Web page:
However, with some creativity on the part of the educator, these passions can be used as powerful motivators for teaching a curriculum, working on the activities of daily living or preparing for a career.

Stephen's story


Black and white photograph of Stephen Shore as a young boyI was struck with the 'autism bomb' after 18 months of typical development. My parents were at a loss of what to do. At that time, there were no organizations or other resources to help parents and professionals support individuals on the autism spectrum.

A diagnosis of autism was tantamount to a life sentence in an institution where the most positive outcome might be a menial job in building maintenance or food services.

Attempts by my mother to get me to imitate her were met by blank stares. But one day, she flipped the interaction around and began imitating me. Suddenly a connection was made and I became aware of her.

Using today's terminology, my mother used an intensive home-based early intervention programme emphasizing movement, sensory integration, narration, and imitation at a time when the concept of early intervention did not even exist.

Building on our connection, my mother got me to a point where speech began to return at four.

Even then, I had special interests. Rather than discouraging these activities, my parents provided a variety of different objects for me to explore.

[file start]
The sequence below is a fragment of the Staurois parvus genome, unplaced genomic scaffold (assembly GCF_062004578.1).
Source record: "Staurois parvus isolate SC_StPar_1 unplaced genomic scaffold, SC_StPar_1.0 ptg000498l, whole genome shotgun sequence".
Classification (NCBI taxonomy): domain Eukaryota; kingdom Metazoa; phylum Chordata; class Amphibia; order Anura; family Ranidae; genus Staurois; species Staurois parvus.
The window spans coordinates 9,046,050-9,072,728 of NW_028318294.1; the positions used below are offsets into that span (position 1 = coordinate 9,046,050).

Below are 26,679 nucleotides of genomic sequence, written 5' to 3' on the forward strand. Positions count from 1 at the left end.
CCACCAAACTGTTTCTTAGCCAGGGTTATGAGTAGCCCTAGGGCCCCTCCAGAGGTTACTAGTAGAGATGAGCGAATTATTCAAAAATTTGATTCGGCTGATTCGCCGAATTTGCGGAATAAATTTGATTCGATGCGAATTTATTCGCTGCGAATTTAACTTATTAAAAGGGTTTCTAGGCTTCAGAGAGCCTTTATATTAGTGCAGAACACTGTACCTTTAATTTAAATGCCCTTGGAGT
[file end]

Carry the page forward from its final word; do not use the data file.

My mother's strategy suggests it is necessary to make that initial connection and develop a trusting relationship before any meaningful teaching can take place. Furthermore, encouraging special interests when they occur can lead to educational and vocational possibilities.

At age six, I started kindergarten where I was a social and academic catastrophe. I was bullied and I was about a grade behind in most of my subjects. However, I had my interests – which were satisfied by reading books, taking notes, and copying diagrams until the next interest took over.

In many ways, a special interest is a gift to educators because it provides a path for teaching many subjects at school. Fortunately, my parents were aware of and supported my special interests. Parental involvement in education is important for all children and vital for those with autism or with other special needs.

At Middle and High school, things were easier partly because I was able to engage in my special interest of music. I joined the band, which gave me a structured activity to mediate my interactions with my classmates. People on the autism spectrum are more successful in gatherings that are structured and activity-based.

If educators had today's knowledge back then, I would have likely divided my learning between a resource room and regular education settings with a paraprofessional.

Stephen is the author of Beyond the Wall: Personal Experiences with Autism and Asperger Syndrome, Ask and Tell: Self-Advocacy and Disclosure for people on the Autism Spectrum and co-author of Understanding Autism for Dummies.